In some embodiments, the agent may be a polypeptide, that modulates the activity and/or expression of EMP2. The term “polypeptide” refers to a chain of amino acids that contains at least two amino acids and may be used to mean peptides, oligopeptides, polypeptides or proteins. Protein fragments, analogues, mutated or variant proteins, fusion proteins, and the like, are also included within the meaning of the term. In some embodiments, the polypeptide agent decreases, inhibits or downregulates the activity and/or expression of EMP2.

For example, in some embodiments, the polypeptide may be an anti-EMP2 antibody. Antibodies useful in the invention include any antibody capable of binding EMP2 or a post-translationally modified EMP2, such as phosphorylated or glycosylated EMP2.

Antibodies suitable for use in the present invention include serum containing such antibodies, or antibodies that have been purified to varying degrees.

In some embodiments, the antibody selectively binds EMP2. An antibody encompassed by the present invention includes any antibody that selectively binds to a conserved binding surface or epitope of EMP2 protein. As used herein, an “epitope” of a given protein or peptide or other molecule is generally defined, with regard to antibodies, as a part of or a site on a larger molecule to which an antibody or antigen-binding fragment thereof will bind, and against which an antibody will be produced. The term epitope can be used interchangeably with the term “antigenic determinant,” “antibody binding site,” or “conserved binding surface” of a given protein or antigen. More specifically, an epitope can be defined by both the amino acid residues involved in antibody binding and also by their conformation in three dimensional space (e.g., a conformational epitope or the conserved binding surface). An epitope can be included in peptides as small as about 4-6 amino acid residues, or can be included in larger segments of a protein, and need not be comprised of contiguous amino acid residues when referring to a three dimensional structure of an epitope, particularly with regard to an antibody-binding epitope. Antibody-binding epitopes are frequently conformational epitopes rather than a sequential epitope (i.e., linear epitope), or in other words, an epitope defined by amino acid residues arrayed in three dimensions on the surface of a protein or polypeptide to which an antibody binds. As mentioned above, the conformational epitope is not comprised of a contiguous sequence of amino acid residues, but instead, the residues are perhaps widely separated in the primary protein sequence, and are brought together to form a binding surface by the way the protein folds in its native conformation in three dimensions.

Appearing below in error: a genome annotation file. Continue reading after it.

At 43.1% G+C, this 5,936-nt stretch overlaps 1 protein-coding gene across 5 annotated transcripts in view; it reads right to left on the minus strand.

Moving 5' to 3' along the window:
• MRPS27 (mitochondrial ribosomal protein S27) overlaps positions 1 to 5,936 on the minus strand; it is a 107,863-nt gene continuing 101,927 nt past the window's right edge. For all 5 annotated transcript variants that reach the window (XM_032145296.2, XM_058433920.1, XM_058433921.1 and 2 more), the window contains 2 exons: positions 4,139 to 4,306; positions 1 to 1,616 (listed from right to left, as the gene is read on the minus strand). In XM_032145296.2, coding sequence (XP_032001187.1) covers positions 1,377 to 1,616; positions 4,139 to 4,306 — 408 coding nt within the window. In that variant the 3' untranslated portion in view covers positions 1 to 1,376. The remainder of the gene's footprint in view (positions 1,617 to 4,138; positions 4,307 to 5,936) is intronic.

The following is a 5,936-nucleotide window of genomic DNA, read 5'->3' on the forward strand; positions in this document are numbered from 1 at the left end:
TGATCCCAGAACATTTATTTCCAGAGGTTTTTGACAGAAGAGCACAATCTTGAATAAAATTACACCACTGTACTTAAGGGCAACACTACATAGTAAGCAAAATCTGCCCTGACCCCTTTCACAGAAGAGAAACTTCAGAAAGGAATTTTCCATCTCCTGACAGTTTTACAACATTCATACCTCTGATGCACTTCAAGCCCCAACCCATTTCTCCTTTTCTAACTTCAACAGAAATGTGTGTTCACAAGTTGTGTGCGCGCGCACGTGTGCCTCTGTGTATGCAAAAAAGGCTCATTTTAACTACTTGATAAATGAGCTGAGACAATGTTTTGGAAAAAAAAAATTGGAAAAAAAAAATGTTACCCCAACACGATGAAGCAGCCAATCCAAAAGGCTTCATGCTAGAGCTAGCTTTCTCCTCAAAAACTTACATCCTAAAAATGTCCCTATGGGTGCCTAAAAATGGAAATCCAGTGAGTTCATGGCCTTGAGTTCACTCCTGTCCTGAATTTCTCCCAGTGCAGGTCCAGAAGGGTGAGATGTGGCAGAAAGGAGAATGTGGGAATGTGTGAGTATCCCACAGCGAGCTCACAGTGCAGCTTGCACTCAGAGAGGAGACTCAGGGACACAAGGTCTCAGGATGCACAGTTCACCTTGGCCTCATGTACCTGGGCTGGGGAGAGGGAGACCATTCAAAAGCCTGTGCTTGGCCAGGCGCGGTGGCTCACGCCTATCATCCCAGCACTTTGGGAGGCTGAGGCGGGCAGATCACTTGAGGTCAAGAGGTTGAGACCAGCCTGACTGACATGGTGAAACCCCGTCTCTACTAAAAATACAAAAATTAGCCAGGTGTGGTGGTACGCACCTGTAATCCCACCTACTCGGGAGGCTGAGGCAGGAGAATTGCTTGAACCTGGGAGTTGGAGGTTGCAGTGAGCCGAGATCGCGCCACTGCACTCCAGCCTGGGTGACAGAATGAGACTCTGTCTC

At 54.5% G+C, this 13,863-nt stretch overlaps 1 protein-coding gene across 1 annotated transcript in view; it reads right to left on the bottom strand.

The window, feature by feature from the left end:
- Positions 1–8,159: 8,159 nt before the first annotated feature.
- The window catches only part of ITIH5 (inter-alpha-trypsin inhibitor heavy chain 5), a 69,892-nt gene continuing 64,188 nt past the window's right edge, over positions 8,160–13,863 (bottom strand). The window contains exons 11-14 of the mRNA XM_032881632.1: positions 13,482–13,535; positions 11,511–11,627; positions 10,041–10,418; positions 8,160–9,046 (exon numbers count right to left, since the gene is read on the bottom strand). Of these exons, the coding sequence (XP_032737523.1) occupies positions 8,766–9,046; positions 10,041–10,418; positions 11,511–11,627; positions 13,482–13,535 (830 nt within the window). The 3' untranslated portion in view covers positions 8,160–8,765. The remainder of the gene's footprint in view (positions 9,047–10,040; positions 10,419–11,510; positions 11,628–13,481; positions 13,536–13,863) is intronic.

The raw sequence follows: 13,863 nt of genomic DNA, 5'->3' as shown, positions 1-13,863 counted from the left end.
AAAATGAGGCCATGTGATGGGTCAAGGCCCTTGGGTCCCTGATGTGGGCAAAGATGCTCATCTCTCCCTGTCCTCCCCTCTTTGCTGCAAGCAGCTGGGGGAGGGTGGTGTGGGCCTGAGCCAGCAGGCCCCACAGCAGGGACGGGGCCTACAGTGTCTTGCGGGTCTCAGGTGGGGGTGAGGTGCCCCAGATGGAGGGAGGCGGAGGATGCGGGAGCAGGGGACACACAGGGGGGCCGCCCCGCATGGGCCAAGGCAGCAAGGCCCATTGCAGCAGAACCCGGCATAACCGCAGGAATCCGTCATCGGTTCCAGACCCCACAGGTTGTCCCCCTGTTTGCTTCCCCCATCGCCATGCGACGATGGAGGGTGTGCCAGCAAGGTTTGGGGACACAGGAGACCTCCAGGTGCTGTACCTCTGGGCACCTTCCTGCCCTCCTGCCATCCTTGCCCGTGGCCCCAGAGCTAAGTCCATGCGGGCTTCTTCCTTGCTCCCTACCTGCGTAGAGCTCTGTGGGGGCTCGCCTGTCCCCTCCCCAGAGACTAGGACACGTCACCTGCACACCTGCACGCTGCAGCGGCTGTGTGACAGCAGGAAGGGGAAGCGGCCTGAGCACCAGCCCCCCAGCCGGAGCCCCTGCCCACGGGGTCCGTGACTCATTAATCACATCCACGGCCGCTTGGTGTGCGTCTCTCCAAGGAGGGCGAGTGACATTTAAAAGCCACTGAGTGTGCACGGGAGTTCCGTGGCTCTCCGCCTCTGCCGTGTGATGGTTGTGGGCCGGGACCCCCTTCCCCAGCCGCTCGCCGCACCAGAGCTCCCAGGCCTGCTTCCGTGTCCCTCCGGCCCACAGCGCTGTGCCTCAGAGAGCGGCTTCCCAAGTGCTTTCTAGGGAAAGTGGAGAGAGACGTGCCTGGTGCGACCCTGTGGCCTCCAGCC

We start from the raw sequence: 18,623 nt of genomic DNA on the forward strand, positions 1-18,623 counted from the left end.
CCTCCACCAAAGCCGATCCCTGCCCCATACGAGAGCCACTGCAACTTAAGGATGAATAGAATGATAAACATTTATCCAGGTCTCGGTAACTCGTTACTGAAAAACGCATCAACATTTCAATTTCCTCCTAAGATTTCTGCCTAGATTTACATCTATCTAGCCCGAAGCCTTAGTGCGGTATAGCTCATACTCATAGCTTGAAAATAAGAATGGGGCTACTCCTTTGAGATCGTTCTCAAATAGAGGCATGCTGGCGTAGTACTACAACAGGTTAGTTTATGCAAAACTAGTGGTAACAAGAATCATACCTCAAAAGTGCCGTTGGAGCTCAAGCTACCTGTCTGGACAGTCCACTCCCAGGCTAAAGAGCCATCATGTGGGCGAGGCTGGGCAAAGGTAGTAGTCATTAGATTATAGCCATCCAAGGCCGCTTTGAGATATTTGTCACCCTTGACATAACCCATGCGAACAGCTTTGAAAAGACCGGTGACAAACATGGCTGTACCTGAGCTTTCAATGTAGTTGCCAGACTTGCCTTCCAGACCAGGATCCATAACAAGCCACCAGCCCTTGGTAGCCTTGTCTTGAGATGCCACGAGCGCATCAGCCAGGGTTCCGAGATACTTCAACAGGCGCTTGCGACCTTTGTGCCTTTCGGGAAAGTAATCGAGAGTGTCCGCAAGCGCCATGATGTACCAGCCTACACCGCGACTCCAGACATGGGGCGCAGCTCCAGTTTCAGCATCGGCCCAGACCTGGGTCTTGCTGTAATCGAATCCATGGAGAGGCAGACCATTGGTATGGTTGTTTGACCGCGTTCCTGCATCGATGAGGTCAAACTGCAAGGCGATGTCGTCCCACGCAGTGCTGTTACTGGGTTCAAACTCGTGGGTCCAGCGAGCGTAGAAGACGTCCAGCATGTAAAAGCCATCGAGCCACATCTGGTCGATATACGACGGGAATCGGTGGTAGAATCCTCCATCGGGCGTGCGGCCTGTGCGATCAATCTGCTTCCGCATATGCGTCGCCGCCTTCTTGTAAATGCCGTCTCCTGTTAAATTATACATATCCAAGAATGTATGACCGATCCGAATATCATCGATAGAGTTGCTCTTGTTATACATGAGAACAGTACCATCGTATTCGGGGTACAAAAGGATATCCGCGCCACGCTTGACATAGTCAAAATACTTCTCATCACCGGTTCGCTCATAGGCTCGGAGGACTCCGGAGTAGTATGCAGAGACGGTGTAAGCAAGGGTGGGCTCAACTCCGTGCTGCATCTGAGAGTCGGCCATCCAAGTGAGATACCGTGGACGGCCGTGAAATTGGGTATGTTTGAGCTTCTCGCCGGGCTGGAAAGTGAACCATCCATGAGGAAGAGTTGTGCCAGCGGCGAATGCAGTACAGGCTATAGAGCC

As used herein, the term “selectively binds” refers to the specific binding of one protein to another (e.g., an antibody, fragment thereof, or binding partner to an antigen), wherein the level of binding, as measured by any standard assay (e.g., an immunoassay), is statistically significantly higher than the background control for the assay. For example, when performing an immunoassay, controls typically include a reaction well/tube that contain antibody or antigen binding fragment alone (i.e., in the absence of antigen), wherein an amount of reactivity (e.g., non-specific binding to the well) by the antibody or antigen binding fragment thereof in the absence of the antigen is considered to be background. Binding can be measured using a variety of methods standard in the art, including, but not limited to: Western blot, immunoblot, enzyme-linked immunosorbant assay (ELISA), radioimmunoassay (RIA), immunoprecipitation, surface plasmon resonance, chemiluminescence, fluorescent polarization, phosphorescence, immunohistochemical analysis, matrix-assisted laser desorption/ionization time-of-flight (MALDI-TOF) mass spectrometry, microcytometry, microarray, microscopy, fluorescence activated cell sorting (FACS), and flow cytometry.

As used herein, the term “antibody” includes an intact antibody (or full length antibody or whole antibody). An intact antibody refers to an antibody having a structure substantially similar to a native antibody structure or having heavy chains that contain an Fc region.

As used herein, the term “antibody” means not only intact antibody molecules, but also functional fragments of antibody molecules that retain immunogen-binding ability. Such fragments are well known in the art, and may lack the Fc fragment of intact antibody, clear more rapidly from the circulation, and have less non-specific tissue binding of an intact antibody (Wahl et al., J. Nucl. Med. 24:316 325 (1983).